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Empowering Others Through Volunteering

The canny knack of being able to empower others is the gratifying secret behind Rick Vickers’ approach to serving his community. It is a rare skill that has recently earned him the Sunshine Coast’s Volunteer of the Year Award, presented by the government-backed organisation, Volunteering Sunshine Coast.

by Judy Fredriksen

From spending his childhood years cavorting around a coconut plantation in the Solomon Islands – where his father was the plantation manager – to school years in Sydney, followed by a plan to become a physical education teacher, Rick’s informative years were a collage of contrasts. But his exposure to the vagaries of life did not end there, when his teaching scholarship was unexpectedly usurped by the introduction of the National Service Scheme.

“In those days, you joined up or went to jail,” says Rick.

It was the 1970s when Rick found himself in the Australian Army which, somewhat to his surprise, he loved. Upon joining the army, he was told: “You’re going to put on a uniform and become a physical training instructor”.

“I had a wonderful time – running, jumping, running athletics carnivals, playing water polo, basketball …

“I kept getting all of these fantastic jobs (albeit) with a bit of hard work and aptitude. And I also kept getting promoted when I did a good job.”

And so the basis for Rick’s future military career had been established, allowing him to maximise opportunities as he worked his way up to the position of Lieutenant Colonel.

Along the way he acquired an extensive set of management, leadership and administrative skills – skills that have stood him in good stead to undertake voluntary work, not only on the Sunshine Coast, but around South East Queensland.

The rustic hamlet of Maleny, Rick’s hometown, is a honeypot of volunteers. Over half the population in Maleny is retired, or semi-retired, and data from the 2021 Census shows that 25% of those people who live here had volunteered with an organisation in the previous 12 months. That’s almost twice as many as the state and national averages.

From time to time, some of these volunteer groups have needed help in implementing plans for an event or overcoming an unexpected obstacle. And when that happens, Rick Vickers is the ‘go to’ person.

As a member of the Red Cross, Rick is the emergency services liaison officer between the Noosa and South Burnett Local Government Areas and the Red Cross’s state administration.

Rick regularly shares his expertise and advice to local community groups, like those numerous sporting and recreation groups that fall under the umbrella of the Maleny District Sport and Recreation Club, or the Blackall Range Woodcrafters Guild, and the Maleny Community Centre.

Under Rick’s guidance, the Maleny Rotary Club has coordinated many community projects – parking at large events and the provision of grants to local non-profit organisations being just a couple of examples.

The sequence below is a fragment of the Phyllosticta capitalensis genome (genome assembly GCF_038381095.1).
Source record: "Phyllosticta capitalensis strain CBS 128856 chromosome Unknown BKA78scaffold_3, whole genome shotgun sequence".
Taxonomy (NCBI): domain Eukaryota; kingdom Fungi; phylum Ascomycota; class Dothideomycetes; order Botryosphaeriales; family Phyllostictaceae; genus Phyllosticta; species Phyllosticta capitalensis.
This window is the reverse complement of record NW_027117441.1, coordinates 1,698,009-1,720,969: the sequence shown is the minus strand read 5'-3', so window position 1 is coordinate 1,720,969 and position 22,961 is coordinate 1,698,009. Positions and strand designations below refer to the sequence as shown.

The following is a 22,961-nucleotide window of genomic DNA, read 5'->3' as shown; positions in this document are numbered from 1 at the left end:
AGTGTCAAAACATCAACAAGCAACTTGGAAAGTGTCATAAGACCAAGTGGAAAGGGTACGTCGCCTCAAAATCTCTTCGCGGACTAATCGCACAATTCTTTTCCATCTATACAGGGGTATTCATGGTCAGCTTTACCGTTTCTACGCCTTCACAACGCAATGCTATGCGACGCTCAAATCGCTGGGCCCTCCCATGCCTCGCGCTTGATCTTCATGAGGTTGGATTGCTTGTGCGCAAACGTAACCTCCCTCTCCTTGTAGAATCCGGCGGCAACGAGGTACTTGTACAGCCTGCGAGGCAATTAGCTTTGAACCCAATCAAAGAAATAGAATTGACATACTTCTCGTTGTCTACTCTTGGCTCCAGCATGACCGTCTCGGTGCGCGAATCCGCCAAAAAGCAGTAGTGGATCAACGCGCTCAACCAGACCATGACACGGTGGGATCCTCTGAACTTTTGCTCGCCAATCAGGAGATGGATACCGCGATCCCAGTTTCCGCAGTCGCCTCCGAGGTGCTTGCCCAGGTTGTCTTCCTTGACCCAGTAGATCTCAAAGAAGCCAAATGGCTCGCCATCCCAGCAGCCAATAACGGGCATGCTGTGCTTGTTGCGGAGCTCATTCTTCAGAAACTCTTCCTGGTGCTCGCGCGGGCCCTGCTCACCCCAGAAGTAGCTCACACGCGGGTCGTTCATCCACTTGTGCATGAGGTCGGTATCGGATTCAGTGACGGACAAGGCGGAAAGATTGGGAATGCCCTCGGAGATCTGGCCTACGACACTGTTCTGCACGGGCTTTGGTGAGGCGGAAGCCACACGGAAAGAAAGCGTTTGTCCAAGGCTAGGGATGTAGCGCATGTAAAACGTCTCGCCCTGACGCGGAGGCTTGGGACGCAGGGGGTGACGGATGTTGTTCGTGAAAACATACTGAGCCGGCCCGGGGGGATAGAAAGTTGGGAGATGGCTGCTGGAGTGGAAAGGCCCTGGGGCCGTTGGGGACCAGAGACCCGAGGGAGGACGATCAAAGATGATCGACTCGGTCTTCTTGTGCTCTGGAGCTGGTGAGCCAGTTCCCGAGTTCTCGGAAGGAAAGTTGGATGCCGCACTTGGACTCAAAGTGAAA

With outstanding public speaking skills, he often serves as the Master of Ceremonies on Anzac Day, at Rotary conferences, Maleny Forums and has chaired the Hinterland Aussie Day Expo.

When it comes to volunteering, Rick says he doesn’t like to do the job for others, but to teach them how to do it themselves.

“I learnt to teach people to take on a couple of skills. With volunteers, no matter what you think, all of them have an asset of some kind that you can draw on. You’ve just got to find it.

“If you can just limit them to what they’re good at, what they enjoy doing, and not worry about all those other things, then you just need to find all those people to put together in a puzzle.”

When it comes to recruiting volunteers, Rick says it can be very difficult to find people with the exact skills that are needed and suggests that organisations adjust their expectations.

“I think you’ve got to grow your people and develop their skills. You will never find the perfect treasurer or secretary who just joins.”

In sharing his experiences, Rick says he has found it useful to have an assistant secretary, assistant treasurer or vice-president to help build on volunteer capabilities.

Two particular volunteering successes that Rick fondly recalls are the harnessing of the talents of a small group which put together a publication called Get Ready Maleny, a quick help guide to provide useful information in the event of disasters.

The other involved helping clubs with COVID procedures. Like businesses, clubs were in unchartered waters and bewildering circumstances when COVID arrived, and by adopting procedures proposed by Rick, they survived the difficult phase.

Camaraderie, social connections, a sense of achievement and purpose, and occasionally uncovering hidden talents, are some of the happy outcomes of volunteering.

“Some people have a passion or they want to give back to the community in some way, so they join a club.”

If Rick could offer any advice to volunteer groups though, it would be to encourage them to celebrate their successes more often, and value the time that volunteers give to the community.

He also acknowledges that he could not have enjoyed the same level of achievement without the undying support and love of his wonderful wife, Priscilla.

Upon receiving the Volunteer Award of the Year, Rick accepted it on behalf of all the other volunteers who weren’t on the stage with him.

“Volunteers are the lifeblood of the Sunshine Coast Community,” he says.

Indeed they are!


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